• 8. Vaithilingam, Vijayaganapathy
    et al.
    Kollarikova, Gabriela
    Qi, Meirigeng
    Larsson, Rolf
    Uppsala University, Disciplinary Domain of Medicine and Pharmacy, Faculty of Medicine, Department of Immunology, Genetics and Pathology, Clinical Immunology.
    Lacik, Igor
    Formo, Kjetil
    Marchese, Enza
    Oberholzer, Jose
    Guillemin, Gilles J.
    Tuch, Bernard E.
    Beneficial Effects of Coating Alginate Microcapsules with Macromolecular Heparin Conjugates-In Vitro and In Vivo Study2014In: Tissue Engineering. Part A, ISSN 1937-3341, E-ISSN 1937-335X, Vol. 20, no 1-2, p. 324-334Article in journal (Refereed)
    Abstract [en]

    Pericapsular fibrotic overgrowth (PFO) is associated with poor survival of encapsulated pancreatic islets. Modification of the microcapsule membrane aimed at preventing PFO should improve graft survival. This study investigated the effect of macromolecular Corline Heparin Conjugate (CHC) binding on intrinsic properties of alginate microcapsules and assessed the anti-fibrotic potential of this strategy both in vitro and in vivo. CHC was bound to alginate microcapsules using a layer-by-layer approach incorporating avidin. CHC binding to alginate microcapsule was visualized by confocal microscopy. Effects of CHC binding on microcapsule size, strength, and permeability were assessed, and the anti-clotting activity of bound CHC was determined by coagulation assay. Effect of CHC binding on the viability of encapsulated human islets was assessed in vitro, and their ability to function was assessed both in vitro and in vivo in diabetic immunodeficient mice. The potential of bound CHC to reduce PFO was assessed in vivo in different rat transplantation models. Confocal microscopy demonstrated a uniform coating of CHC onto the surface of microcapsules. CHC binding affected neither size nor permeability but significantly increased the tensile strength of alginate microcapsules by similar to 1.3-fold. The bound CHC molecules were stable and retained their anti-clotting activity for 3 weeks in culture. CHC binding affected neither viability nor function of the encapsulated human islets in vitro. In vivo CHC binding did not compromise islet function, and diabetes was reversed in all recipients with mice exhibiting lower blood glucose levels similar to controls in oral glucose tolerance tests. CHC binding was beneficial and significantly reduced PFO in both syngeneic and allogeneic rat transplantation models by similar to 65% and similar to 43%, respectively. In conclusion, our results show a new method to successfully coat CHC on alginate microcapsules and demonstrate its beneficial effect in increasing capsule strength and reduce PFO. This strategy has the potential to improve graft survival of encapsulated human islets.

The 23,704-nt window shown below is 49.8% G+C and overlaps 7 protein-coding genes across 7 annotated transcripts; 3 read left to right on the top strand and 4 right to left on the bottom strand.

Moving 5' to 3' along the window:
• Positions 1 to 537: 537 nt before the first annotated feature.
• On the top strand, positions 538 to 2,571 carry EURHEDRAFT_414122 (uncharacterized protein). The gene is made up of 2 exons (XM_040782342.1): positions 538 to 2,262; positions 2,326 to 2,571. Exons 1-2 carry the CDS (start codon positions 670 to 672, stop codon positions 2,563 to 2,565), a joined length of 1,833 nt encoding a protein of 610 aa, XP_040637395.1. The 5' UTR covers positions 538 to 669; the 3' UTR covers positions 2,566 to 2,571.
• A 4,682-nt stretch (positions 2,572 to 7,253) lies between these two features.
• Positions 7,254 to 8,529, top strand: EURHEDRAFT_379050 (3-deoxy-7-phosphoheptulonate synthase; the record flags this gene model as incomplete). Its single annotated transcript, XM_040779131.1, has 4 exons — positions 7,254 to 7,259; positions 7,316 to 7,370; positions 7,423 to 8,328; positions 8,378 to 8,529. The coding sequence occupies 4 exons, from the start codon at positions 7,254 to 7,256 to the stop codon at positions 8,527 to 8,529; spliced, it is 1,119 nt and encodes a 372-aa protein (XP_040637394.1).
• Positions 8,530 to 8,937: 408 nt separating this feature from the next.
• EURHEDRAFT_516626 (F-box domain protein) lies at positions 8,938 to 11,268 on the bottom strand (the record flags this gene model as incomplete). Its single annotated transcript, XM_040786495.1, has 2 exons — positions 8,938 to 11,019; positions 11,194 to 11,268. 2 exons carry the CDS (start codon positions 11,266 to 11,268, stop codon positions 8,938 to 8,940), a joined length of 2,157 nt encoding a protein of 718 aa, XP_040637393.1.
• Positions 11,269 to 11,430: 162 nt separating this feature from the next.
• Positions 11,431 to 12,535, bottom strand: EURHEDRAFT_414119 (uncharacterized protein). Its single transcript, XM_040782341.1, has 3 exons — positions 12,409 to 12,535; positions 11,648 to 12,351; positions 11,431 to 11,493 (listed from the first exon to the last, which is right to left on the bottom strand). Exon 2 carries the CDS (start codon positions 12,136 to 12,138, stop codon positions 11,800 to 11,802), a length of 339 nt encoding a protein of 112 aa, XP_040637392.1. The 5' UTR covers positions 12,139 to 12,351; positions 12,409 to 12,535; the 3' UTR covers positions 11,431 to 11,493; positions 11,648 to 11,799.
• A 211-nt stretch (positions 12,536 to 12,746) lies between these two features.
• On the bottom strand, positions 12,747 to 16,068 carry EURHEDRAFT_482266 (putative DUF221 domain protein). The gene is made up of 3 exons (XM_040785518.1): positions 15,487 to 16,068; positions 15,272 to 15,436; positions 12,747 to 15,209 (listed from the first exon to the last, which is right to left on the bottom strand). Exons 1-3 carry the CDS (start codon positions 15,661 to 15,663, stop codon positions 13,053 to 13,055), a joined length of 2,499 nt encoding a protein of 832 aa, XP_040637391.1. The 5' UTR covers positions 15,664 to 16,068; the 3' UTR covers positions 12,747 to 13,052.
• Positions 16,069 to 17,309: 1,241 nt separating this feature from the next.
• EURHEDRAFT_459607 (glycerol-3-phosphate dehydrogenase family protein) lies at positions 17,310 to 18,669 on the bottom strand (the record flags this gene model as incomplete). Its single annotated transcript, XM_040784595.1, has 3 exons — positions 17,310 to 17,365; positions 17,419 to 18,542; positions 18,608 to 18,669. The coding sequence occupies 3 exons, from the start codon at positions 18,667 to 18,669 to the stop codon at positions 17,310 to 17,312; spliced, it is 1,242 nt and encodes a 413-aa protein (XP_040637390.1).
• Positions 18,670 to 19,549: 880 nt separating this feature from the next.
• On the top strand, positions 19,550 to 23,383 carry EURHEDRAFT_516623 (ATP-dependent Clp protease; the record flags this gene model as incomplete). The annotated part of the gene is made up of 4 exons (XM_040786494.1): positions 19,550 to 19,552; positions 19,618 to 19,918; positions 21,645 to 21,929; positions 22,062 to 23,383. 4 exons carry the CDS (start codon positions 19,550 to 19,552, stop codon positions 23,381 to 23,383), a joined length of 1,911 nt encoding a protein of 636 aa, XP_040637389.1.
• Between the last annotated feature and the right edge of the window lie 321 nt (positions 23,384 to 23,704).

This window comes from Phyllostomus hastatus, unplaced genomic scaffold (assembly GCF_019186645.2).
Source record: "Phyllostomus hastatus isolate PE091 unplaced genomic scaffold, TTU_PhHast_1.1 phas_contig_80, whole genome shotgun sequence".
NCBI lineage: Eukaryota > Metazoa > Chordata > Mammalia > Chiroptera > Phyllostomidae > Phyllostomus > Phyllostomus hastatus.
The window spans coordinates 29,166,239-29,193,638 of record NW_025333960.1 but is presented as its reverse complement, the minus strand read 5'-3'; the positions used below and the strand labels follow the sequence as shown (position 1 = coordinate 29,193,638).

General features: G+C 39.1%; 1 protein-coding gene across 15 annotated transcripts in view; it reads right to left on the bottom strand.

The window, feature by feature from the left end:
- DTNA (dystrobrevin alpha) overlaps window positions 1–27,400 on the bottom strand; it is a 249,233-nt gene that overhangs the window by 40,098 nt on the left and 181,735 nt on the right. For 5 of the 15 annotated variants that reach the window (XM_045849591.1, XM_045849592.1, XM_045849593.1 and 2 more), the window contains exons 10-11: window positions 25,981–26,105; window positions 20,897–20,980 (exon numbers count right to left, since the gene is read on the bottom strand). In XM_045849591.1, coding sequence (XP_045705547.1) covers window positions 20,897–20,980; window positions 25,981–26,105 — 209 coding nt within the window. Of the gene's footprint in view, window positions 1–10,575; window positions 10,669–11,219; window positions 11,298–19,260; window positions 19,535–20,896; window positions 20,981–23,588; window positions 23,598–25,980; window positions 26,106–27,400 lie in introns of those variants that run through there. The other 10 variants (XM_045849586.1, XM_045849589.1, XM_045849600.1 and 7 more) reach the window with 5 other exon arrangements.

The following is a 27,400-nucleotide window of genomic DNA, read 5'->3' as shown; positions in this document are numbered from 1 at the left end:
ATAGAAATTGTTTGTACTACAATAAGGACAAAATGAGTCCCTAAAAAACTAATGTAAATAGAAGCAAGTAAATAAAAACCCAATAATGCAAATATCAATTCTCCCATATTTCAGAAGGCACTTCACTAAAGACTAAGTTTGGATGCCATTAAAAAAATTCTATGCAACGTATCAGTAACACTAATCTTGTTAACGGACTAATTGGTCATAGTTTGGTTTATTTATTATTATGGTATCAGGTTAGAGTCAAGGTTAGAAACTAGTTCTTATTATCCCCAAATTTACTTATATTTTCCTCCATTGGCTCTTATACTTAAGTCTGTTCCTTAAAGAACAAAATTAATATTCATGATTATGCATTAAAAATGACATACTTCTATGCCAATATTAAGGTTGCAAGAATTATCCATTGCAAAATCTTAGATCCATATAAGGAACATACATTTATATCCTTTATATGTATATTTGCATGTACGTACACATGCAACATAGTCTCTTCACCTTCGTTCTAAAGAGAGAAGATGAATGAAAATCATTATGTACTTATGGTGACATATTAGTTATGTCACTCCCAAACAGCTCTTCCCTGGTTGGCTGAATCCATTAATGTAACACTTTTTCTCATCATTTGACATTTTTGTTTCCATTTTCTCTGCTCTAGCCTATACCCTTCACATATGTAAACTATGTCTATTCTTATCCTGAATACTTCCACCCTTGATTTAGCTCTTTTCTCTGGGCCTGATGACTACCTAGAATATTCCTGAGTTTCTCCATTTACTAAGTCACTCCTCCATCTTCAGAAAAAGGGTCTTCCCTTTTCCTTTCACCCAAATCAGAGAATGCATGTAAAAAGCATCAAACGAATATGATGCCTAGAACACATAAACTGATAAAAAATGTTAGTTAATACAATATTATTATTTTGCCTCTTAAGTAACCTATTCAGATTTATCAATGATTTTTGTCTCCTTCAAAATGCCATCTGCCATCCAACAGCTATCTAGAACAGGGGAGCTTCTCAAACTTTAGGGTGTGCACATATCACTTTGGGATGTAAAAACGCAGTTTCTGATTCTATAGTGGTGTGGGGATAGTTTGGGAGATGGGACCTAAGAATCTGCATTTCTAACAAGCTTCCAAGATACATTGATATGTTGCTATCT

• 9.
    Xu, M.
    et al.
    Natl Univ Ireland, REMEDI, Galway, Ireland..
    Stattin, Evalena
    Uppsala University, Disciplinary Domain of Medicine and Pharmacy, Faculty of Medicine, Department of Immunology, Genetics and Pathology, Medicinsk genetik och genomik. Uppsala University, Science for Life Laboratory, SciLifeLab.
    Shaw, G.
    Natl Univ Ireland, REMEDI, Galway, Ireland..
    Heinegard, D.
    Lund Univ, Dept Clin Sci, Lund, Sweden..
    Sullivan, G.
    Univ Oslo, Norwegian Ctr Stem Cell Res, Oslo, Norway.;Oslo Univ Hosp, Oslo, Norway..
    Wilmut, I.
    Univ Edinburgh, Scottish Ctr Regenerat Med, Edinburgh, Midlothian, Scotland..
    Colman, A.
    ASTAR, Inst Med Biol, Singapore, Singapore..
    Onnerfjord, P.
    Lund Univ, Dept Clin Sci, Lund, Sweden..
    Khabut, A.
    Lund Univ, Dept Clin Sci, Lund, Sweden..
    Aspberg, A.
    Lund Univ, Dept Clin Sci, Lund, Sweden..
    Dockery, P.
    Natl Univ Ireland, Anat, Galway, Ireland..
    Hardingham, T.
    Univ Manchester, Fac Life Sci, Welcome Trust Ctr Cell Matrix Res, Manchester, Lancs, England..
    Murphy, M.
    Natl Univ Ireland, REMEDI, Galway, Ireland..
    Barry, F.
    Natl Univ Ireland, REMEDI, Galway, Ireland..
    Disease Modelling with Mesenchymal Stromal Cells and Induced Pluripotent Cells Reveals an ER Stress Related Cellular Pathology in Patients with Familial Osteochondritis Dissecans2016In: Tissue Engineering. Part A, ISSN 1937-3341, E-ISSN 1937-335X, Vol. 22, p. S43-S43Article in journal (Refereed)
1 - 9 of 9